The pattern was rarely broken: three pints in the Albert after school – four on a Friday when I did my shopping and bought all manner of interesting things. The Albert served the finest Bass in Newport, the quality only diminishing when they changed the vats in the brewery sometime in the late seventies. We sat in the back room, surrounded by oak-paneled walls and small, round tables that looked like islands depending on how much you'd had to drink. And we talked some very important stuff, none of which I can remember now.
Two others sat with us, Merv, sharp eyes peering through spectacles, an opinion on everything, and now almost certainly dead, Mike, a shy hairdresser who looked like a boxer, and - holding court - Peter Morgan. Then, he had a sleek porcine appearance, jet black hair and neat mustache; ruddy faced, with blue hard-boiled eyes that stared at you from gold rimmed glasses. His lips were usually pursed, waiting for the cigarette held some distance from his face. He held a cigarette like Lauren Bacall.
Things changed. The Albert closed down and we moved to Conti’s (now also closed down) in Skinner Street. Damn it. I can’t remember the beer, I think it was Bass. I can remember Peter sitting between my brother and a very drunk Glaswegian, and trying to understand the conversation going on over his head. With the catarrhal consonants of Scouse, and the rapid guttural of the Glaswegian bouncing across him, Peter sat bemused and wreathed in blue smoke.
And then disaster struck. Peter fell in love. Now he and Aileen held court together, sitting on high bar stools, surveying the world. It should have been good – especially the birth of a daughter. Only two things conspired against him.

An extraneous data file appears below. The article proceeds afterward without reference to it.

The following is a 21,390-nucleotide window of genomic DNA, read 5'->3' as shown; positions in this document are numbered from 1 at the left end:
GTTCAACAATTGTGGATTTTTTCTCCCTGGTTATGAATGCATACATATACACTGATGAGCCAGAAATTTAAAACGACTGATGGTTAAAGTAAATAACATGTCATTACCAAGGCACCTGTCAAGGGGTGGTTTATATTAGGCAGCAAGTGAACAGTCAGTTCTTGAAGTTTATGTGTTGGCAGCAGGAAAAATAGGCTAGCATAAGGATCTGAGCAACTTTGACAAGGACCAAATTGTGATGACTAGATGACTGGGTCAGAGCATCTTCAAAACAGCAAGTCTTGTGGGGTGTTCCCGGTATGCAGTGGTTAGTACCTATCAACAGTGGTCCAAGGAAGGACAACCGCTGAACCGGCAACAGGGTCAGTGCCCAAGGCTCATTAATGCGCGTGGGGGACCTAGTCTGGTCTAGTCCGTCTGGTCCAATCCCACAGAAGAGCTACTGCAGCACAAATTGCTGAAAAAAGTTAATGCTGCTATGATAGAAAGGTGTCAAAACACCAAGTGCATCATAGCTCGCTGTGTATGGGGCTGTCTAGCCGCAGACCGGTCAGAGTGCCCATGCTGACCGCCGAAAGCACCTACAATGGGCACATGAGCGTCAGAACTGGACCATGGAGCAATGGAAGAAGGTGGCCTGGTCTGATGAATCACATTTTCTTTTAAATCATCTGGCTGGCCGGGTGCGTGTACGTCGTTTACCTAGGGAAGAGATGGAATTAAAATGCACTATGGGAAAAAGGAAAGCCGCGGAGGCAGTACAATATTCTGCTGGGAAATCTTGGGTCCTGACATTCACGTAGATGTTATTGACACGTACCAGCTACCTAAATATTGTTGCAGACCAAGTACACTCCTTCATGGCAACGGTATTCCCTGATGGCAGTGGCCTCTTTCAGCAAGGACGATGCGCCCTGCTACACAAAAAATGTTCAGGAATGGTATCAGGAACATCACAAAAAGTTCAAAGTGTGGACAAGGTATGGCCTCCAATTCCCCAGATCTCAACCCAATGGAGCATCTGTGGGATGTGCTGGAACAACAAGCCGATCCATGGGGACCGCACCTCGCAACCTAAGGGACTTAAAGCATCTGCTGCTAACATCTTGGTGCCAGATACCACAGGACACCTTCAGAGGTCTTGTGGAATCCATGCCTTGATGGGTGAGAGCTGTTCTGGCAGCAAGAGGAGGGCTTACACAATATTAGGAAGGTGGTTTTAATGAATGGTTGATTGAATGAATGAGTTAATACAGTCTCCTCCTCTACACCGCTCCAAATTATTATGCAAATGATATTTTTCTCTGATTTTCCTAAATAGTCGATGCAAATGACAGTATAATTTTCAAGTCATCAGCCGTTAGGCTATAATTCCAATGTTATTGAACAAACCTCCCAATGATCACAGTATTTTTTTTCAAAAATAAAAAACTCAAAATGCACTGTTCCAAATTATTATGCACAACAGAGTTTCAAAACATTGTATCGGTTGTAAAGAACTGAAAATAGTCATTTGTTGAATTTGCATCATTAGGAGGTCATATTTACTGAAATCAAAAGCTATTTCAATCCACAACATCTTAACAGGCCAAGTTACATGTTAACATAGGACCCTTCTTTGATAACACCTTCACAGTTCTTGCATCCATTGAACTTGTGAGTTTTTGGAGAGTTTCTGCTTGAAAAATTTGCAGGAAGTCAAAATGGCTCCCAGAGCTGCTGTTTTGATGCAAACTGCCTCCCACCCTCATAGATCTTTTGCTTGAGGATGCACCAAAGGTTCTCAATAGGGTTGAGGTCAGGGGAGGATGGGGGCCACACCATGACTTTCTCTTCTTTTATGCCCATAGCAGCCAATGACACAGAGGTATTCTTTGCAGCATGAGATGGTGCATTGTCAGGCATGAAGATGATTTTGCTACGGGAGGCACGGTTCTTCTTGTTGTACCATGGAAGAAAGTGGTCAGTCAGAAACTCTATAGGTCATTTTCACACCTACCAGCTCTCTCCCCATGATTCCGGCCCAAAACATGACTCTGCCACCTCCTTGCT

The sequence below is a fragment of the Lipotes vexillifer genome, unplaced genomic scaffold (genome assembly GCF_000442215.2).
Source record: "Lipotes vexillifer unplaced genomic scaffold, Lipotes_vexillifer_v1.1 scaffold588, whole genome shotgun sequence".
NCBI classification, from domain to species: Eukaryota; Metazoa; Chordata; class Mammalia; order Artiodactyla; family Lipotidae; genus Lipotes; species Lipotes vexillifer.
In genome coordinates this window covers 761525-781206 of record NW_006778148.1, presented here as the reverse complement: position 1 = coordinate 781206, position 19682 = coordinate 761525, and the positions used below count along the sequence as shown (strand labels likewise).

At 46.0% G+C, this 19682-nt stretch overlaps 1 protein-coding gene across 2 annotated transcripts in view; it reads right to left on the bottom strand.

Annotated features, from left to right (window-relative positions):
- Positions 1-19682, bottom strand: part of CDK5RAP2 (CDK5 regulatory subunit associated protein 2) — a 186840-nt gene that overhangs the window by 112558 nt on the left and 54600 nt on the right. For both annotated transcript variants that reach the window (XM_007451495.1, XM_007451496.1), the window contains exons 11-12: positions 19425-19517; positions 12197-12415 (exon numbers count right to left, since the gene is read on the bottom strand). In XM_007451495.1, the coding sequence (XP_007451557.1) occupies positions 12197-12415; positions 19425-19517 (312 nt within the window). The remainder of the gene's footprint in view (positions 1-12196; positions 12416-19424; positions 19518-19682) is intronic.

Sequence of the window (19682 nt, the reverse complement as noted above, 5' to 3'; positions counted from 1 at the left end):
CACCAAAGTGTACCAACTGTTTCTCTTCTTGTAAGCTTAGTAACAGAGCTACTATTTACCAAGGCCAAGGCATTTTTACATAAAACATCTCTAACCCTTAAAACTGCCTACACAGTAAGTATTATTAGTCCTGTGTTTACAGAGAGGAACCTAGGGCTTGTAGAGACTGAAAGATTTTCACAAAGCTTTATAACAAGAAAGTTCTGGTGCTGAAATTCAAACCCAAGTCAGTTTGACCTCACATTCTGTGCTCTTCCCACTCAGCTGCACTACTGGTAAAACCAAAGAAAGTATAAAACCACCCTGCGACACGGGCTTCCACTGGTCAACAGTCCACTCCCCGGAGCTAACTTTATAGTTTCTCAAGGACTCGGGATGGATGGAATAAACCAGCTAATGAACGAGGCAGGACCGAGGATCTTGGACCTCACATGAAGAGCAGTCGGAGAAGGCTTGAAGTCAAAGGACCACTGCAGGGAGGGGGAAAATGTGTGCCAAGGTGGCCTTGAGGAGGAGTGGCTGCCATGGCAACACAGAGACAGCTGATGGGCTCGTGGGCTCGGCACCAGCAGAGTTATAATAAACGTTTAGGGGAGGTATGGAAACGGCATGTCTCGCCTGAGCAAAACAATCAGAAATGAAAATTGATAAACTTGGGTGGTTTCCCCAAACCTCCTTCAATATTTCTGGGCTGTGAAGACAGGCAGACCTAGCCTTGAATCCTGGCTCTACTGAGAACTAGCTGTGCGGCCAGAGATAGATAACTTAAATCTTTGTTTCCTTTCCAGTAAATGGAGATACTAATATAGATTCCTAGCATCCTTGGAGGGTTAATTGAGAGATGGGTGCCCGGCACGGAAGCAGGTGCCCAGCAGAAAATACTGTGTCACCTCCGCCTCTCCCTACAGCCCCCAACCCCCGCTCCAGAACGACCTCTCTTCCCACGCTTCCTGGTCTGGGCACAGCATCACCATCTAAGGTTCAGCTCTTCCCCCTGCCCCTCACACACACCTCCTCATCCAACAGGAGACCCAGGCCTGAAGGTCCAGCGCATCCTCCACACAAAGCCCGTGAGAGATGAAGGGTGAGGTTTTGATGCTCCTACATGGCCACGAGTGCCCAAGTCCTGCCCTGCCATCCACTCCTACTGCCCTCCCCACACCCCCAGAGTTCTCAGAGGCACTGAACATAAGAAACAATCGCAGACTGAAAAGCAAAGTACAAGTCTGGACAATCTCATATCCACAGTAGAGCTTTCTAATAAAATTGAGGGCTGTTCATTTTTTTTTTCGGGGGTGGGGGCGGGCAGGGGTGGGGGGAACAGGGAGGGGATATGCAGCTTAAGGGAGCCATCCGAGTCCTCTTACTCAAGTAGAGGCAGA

Drink is a dangerous friend. Even more dangerous are those anal Catholics who confuse rectitude with intelligence and compassion, the kind that make Pharisees look good.
Peter was a ‘divorcee’ – acceptable just so long as he didn’t marry again – not at least if he wished to retain his job in a Catholic School. This ironically did not apply to non-catholic staff. Peter was more than willing to give up his pastoral role as Head of Year but the millstones were grinding…Peter had to go.
The process was brutal and he began drinking more heavily than ever – especially when he was given a ‘non-job’ in Hartridge, a neighboring comprehensive. Soon after that his marriage broke up.
A fortnight after I’d bumped into him, holding my sweet-jar, he was dead.
Pete Morgan had loved St Josephs but it was one divorce too many.
The one lesson I learnt was to deal with institutions rather like you would dine with the devil thought perhaps with a longer spoon.